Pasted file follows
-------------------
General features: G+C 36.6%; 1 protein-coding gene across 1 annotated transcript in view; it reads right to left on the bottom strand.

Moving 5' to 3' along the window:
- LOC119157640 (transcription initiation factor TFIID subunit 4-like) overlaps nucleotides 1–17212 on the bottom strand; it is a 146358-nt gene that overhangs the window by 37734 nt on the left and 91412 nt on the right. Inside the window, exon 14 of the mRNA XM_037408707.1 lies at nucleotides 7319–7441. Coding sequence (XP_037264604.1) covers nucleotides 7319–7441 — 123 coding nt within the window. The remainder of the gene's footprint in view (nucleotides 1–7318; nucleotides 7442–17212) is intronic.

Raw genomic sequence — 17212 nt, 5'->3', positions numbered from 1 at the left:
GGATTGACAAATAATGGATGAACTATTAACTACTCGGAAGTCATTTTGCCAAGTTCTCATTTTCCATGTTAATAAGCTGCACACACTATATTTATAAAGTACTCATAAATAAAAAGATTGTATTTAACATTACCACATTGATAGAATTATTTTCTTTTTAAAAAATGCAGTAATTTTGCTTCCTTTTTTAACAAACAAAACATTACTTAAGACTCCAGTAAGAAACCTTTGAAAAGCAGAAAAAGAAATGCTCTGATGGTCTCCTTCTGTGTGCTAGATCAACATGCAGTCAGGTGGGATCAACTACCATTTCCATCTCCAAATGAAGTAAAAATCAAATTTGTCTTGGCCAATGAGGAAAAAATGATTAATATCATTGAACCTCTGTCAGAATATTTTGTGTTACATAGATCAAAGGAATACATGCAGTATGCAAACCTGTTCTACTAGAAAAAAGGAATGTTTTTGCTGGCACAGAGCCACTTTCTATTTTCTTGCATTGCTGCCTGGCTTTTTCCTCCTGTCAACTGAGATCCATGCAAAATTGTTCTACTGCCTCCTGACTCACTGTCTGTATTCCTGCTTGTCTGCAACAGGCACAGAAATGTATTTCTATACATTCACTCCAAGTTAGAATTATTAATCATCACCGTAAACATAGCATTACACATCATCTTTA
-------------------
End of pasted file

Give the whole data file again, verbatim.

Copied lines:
General features: G+C 36.6%; 1 protein-coding gene across 1 annotated transcript in view; it reads right to left on the bottom strand.

Moving 5' to 3' along the window:
- LOC119157640 (transcription initiation factor TFIID subunit 4-like) overlaps nucleotides 1–17212 on the bottom strand; it is a 146358-nt gene that overhangs the window by 37734 nt on the left and 91412 nt on the right. Inside the window, exon 14 of the mRNA XM_037408707.1 lies at nucleotides 7319–7441. Coding sequence (XP_037264604.1) covers nucleotides 7319–7441 — 123 coding nt within the window. The remainder of the gene's footprint in view (nucleotides 1–7318; nucleotides 7442–17212) is intronic.

Raw genomic sequence — 17212 nt, 5'->3', positions numbered from 1 at the left:
GGATTGACAAATAATGGATGAACTATTAACTACTCGGAAGTCATTTTGCCAAGTTCTCATTTTCCATGTTAATAAGCTGCACACACTATATTTATAAAGTACTCATAAATAAAAAGATTGTATTTAACATTACCACATTGATAGAATTATTTTCTTTTTAAAAAATGCAGTAATTTTGCTTCCTTTTTTAACAAACAAAACATTACTTAAGACTCCAGTAAGAAACCTTTGAAAAGCAGAAAAAGAAATGCTCTGATGGTCTCCTTCTGTGTGCTAGATCAACATGCAGTCAGGTGGGATCAACTACCATTTCCATCTCCAAATGAAGTAAAAATCAAATTTGTCTTGGCCAATGAGGAAAAAATGATTAATATCATTGAACCTCTGTCAGAATATTTTGTGTTACATAGATCAAAGGAATACATGCAGTATGCAAACCTGTTCTACTAGAAAAAAGGAATGTTTTTGCTGGCACAGAGCCACTTTCTATTTTCTTGCATTGCTGCCTGGCTTTTTCCTCCTGTCAACTGAGATCCATGCAAAATTGTTCTACTGCCTCCTGACTCACTGTCTGTATTCCTGCTTGTCTGCAACAGGCACAGAAATGTATTTCTATACATTCACTCCAAGTTAGAATTATTAATCATCACCGTAAACATAGCATTACACATCATCTTTA